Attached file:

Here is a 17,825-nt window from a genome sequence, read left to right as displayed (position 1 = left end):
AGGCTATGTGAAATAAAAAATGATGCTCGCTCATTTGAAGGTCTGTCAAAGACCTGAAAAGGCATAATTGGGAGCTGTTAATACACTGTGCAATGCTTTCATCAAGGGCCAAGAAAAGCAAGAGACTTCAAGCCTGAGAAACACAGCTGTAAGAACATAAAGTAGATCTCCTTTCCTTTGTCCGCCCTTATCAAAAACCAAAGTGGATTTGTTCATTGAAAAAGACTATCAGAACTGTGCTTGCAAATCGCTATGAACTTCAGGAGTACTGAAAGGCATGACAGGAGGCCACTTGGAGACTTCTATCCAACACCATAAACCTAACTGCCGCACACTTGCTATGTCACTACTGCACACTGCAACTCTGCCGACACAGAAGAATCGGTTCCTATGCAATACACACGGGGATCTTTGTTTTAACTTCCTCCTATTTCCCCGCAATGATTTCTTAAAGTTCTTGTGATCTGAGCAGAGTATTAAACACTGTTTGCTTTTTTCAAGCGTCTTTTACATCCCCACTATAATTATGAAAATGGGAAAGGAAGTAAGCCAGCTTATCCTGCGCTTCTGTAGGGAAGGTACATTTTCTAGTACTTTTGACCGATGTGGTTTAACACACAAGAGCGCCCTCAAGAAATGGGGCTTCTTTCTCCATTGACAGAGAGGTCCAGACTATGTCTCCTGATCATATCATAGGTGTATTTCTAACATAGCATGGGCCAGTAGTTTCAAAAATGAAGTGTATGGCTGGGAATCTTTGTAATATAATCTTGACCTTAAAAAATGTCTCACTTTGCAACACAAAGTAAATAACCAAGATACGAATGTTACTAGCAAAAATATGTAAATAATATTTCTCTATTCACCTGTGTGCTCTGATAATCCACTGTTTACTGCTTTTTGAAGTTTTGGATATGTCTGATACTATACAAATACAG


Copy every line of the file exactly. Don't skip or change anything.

Here is a 17,825-nt window from a genome sequence, read left to right as displayed (position 1 = left end):
AGGCTATGTGAAATAAAAAATGATGCTCGCTCATTTGAAGGTCTGTCAAAGACCTGAAAAGGCATAATTGGGAGCTGTTAATACACTGTGCAATGCTTTCATCAAGGGCCAAGAAAAGCAAGAGACTTCAAGCCTGAGAAACACAGCTGTAAGAACATAAAGTAGATCTCCTTTCCTTTGTCCGCCCTTATCAAAAACCAAAGTGGATTTGTTCATTGAAAAAGACTATCAGAACTGTGCTTGCAAATCGCTATGAACTTCAGGAGTACTGAAAGGCATGACAGGAGGCCACTTGGAGACTTCTATCCAACACCATAAACCTAACTGCCGCACACTTGCTATGTCACTACTGCACACTGCAACTCTGCCGACACAGAAGAATCGGTTCCTATGCAATACACACGGGGATCTTTGTTTTAACTTCCTCCTATTTCCCCGCAATGATTTCTTAAAGTTCTTGTGATCTGAGCAGAGTATTAAACACTGTTTGCTTTTTTCAAGCGTCTTTTACATCCCCACTATAATTATGAAAATGGGAAAGGAAGTAAGCCAGCTTATCCTGCGCTTCTGTAGGGAAGGTACATTTTCTAGTACTTTTGACCGATGTGGTTTAACACACAAGAGCGCCCTCAAGAAATGGGGCTTCTTTCTCCATTGACAGAGAGGTCCAGACTATGTCTCCTGATCATATCATAGGTGTATTTCTAACATAGCATGGGCCAGTAGTTTCAAAAATGAAGTGTATGGCTGGGAATCTTTGTAATATAATCTTGACCTTAAAAAATGTCTCACTTTGCAACACAAAGTAAATAACCAAGATACGAATGTTACTAGCAAAAATATGTAAATAATATTTCTCTATTCACCTGTGTGCTCTGATAATCCACTGTTTACTGCTTTTTGAAGTTTTGGATATGTCTGATACTATACAAATACAG